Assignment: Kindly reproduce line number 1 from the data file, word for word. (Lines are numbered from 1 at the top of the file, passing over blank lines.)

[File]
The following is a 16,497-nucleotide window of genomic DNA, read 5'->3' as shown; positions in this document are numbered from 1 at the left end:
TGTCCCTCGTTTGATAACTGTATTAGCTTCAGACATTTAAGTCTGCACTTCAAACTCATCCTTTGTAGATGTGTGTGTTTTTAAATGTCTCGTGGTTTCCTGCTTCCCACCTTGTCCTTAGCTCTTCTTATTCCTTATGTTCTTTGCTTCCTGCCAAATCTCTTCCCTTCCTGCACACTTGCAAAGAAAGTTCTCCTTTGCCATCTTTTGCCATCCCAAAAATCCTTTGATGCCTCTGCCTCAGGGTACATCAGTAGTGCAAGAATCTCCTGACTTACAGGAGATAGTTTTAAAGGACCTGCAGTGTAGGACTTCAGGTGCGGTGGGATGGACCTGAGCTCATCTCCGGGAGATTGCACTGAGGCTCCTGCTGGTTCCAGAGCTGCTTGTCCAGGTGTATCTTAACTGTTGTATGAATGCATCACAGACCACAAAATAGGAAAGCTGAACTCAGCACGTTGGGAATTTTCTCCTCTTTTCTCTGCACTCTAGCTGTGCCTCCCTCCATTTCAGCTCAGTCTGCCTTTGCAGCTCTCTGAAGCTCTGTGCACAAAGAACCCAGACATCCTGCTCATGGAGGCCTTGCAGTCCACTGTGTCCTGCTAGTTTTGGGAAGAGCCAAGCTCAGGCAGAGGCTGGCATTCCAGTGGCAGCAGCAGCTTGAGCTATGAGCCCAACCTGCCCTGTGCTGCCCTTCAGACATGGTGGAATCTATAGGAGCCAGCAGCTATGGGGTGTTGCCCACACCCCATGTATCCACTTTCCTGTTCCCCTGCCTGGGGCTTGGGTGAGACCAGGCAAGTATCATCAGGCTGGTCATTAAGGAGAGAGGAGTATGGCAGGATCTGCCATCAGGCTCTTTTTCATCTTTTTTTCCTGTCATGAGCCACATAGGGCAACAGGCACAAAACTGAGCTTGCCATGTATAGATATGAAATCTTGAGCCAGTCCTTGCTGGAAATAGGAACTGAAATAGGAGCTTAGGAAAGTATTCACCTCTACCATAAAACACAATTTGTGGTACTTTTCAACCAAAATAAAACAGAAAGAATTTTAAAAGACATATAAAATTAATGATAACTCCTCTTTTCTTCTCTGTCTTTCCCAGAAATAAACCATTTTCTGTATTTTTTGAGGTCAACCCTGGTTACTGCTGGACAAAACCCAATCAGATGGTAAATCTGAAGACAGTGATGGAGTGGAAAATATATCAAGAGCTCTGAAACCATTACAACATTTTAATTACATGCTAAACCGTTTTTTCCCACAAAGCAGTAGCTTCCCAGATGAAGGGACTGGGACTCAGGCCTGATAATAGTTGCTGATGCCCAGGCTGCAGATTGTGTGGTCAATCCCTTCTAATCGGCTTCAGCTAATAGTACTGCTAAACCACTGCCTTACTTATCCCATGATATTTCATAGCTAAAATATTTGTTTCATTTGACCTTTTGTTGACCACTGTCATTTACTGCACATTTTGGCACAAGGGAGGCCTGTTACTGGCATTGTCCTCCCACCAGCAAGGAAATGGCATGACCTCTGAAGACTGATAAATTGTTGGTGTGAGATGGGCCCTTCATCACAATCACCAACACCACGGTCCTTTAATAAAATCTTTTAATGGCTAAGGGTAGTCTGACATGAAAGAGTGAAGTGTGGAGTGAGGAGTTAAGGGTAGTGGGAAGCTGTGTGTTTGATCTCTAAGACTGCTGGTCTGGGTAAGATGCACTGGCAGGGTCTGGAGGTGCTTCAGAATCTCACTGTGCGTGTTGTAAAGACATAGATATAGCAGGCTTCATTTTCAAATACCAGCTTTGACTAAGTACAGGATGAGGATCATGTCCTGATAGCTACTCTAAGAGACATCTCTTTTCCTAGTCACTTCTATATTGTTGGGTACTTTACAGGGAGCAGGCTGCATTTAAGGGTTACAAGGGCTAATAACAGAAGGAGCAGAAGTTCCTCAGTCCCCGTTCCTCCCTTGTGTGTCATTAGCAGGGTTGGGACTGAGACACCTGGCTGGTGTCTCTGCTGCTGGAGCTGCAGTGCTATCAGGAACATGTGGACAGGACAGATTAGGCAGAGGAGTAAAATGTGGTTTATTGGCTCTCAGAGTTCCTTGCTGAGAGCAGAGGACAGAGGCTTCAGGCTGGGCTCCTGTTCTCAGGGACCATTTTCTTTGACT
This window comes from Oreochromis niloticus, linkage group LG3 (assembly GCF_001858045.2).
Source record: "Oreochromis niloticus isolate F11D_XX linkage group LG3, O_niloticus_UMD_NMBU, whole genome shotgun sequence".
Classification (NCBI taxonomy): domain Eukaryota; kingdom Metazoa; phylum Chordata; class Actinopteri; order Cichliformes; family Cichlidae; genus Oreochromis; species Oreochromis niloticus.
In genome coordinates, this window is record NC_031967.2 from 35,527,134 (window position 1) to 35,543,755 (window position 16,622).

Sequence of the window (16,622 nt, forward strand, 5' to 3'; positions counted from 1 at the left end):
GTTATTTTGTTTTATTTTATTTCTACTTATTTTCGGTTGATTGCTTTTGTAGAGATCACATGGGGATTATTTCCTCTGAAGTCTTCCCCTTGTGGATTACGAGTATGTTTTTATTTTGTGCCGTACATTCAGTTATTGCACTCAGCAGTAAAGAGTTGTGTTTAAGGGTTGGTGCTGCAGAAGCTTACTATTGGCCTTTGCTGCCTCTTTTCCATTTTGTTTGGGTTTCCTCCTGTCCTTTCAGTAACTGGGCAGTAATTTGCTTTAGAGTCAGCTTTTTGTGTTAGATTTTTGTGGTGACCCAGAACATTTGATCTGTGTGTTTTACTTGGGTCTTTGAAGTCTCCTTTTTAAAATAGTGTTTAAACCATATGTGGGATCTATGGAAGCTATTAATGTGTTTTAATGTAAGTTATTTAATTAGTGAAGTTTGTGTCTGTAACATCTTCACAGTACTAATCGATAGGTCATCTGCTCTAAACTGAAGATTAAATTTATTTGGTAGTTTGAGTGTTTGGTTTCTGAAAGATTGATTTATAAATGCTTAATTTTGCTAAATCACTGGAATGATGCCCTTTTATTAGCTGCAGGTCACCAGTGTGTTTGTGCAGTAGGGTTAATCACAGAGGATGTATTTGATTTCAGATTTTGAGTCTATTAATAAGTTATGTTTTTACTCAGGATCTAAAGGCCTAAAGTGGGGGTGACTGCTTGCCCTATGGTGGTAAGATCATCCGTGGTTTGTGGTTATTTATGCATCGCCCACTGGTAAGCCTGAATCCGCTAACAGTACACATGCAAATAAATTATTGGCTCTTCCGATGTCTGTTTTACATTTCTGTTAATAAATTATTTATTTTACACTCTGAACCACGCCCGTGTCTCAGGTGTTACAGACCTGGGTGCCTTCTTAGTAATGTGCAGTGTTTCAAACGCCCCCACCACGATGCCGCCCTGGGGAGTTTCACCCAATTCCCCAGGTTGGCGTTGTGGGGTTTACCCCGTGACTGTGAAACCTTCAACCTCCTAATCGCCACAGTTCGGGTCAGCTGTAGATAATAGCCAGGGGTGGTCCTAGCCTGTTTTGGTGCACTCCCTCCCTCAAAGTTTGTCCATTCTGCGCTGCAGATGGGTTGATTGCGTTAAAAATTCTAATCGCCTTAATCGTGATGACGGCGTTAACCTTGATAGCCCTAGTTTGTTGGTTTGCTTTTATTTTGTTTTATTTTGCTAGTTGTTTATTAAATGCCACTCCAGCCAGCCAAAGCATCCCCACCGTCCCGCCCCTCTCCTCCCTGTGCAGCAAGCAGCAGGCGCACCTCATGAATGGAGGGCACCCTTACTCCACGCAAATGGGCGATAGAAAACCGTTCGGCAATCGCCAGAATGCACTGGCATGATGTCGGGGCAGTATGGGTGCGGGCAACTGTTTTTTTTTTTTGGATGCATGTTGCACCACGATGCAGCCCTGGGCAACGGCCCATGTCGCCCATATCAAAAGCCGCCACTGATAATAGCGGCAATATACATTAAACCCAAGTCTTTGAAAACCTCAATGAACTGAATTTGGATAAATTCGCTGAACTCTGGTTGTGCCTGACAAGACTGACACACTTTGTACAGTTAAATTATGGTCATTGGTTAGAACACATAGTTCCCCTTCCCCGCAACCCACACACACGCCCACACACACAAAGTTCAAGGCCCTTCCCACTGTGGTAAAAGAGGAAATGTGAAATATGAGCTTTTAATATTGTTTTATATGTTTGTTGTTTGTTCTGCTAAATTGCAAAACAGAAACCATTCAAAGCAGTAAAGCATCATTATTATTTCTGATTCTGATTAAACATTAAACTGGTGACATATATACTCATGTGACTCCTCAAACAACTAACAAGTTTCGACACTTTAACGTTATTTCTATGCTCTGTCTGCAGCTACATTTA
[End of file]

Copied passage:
The following is a 16,497-nucleotide window of genomic DNA, read 5'->3' as shown; positions in this document are numbered from 1 at the left end: